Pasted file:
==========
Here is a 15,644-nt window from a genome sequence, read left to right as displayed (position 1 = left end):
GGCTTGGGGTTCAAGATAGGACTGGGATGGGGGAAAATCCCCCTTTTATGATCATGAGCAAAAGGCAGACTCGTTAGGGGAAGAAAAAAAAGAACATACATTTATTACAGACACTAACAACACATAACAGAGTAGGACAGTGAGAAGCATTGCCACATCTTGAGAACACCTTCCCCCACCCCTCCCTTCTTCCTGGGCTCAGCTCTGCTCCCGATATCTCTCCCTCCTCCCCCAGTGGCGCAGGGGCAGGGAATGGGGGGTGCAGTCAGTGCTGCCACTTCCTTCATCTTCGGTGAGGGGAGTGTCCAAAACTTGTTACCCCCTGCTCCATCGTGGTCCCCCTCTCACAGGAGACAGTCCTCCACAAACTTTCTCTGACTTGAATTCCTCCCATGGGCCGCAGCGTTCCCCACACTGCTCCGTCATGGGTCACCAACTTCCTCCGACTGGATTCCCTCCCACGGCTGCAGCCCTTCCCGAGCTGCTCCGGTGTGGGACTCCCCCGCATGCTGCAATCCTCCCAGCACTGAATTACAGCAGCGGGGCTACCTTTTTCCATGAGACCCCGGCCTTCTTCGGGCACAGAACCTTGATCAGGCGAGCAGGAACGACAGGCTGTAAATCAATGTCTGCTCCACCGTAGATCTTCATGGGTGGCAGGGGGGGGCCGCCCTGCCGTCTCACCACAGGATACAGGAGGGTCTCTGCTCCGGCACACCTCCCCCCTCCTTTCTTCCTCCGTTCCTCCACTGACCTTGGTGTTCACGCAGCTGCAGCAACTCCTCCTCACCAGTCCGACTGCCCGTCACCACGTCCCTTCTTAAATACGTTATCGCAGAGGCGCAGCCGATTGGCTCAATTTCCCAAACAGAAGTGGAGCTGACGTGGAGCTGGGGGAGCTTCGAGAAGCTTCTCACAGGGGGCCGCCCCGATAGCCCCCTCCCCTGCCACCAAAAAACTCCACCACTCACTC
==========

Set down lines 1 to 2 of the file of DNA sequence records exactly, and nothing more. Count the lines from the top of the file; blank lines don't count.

Here is a 15,644-nt window from a genome sequence, read left to right as displayed (position 1 = left end):
GGCTTGGGGTTCAAGATAGGACTGGGATGGGGGAAAATCCCCCTTTTATGATCATGAGCAAAAGGCAGACTCGTTAGGGGAAGAAAAAAAAGAACATACATTTATTACAGACACTAACAACACATAACAGAGTAGGACAGTGAGAAGCATTGCCACATCTTGAGAACACCTTCCCCCACCCCTCCCTTCTTCCTGGGCTCAGCTCTGCTCCCGATATCTCTCCCTCCTCCCCCAGTGGCGCAGGGGCAGGGAATGGGGGGTGCAGTCAGTGCTGCCACTTCCTTCATCTTCGGTGAGGGGAGTGTCCAAAACTTGTTACCCCCTGCTCCATCGTGGTCCCCCTCTCACAGGAGACAGTCCTCCACAAACTTTCTCTGACTTGAATTCCTCCCATGGGCCGCAGCGTTCCCCACACTGCTCCGTCATGGGTCACCAACTTCCTCCGACTGGATTCCCTCCCACGGCTGCAGCCCTTCCCGAGCTGCTCCGGTGTGGGACTCCCCCGCATGCTGCAATCCTCCCAGCACTGAATTACAGCAGCGGGGCTACCTTTTTCCATGAGACCCCGGCCTTCTTCGGGCACAGAACCTTGATCAGGCGAGCAGGAACGACAGGCTGTAAATCAATGTCTGCTCCACCGTAGATCTTCATGGGTGGCAGGGGGGGGCCGCCCTGCCGTCTCACCACAGGATACAGGAGGGTCTCTGCTCCGGCACACCTCCCCCCTCCTTTCTTCCTCCGTTCCTCCACTGACCTTGGTGTTCACGCAGCTGCAGCAACTCCTCCTCACCAGTCCGACTGCCCGTCACCACGTCCCTTCTTAAATACGTTATCGCAGAGGCGCAGCCGATTGGCTCAATTTCCCAAACAGAAGTGGAGCTGACGTGGAGCTGGGGGAGCTTCGAGAAGCTTCTCACAGGGGGCCGCCCCGATAGCCCCCTCCCCTGCCACCAAAAAACTCCACCACTCACTC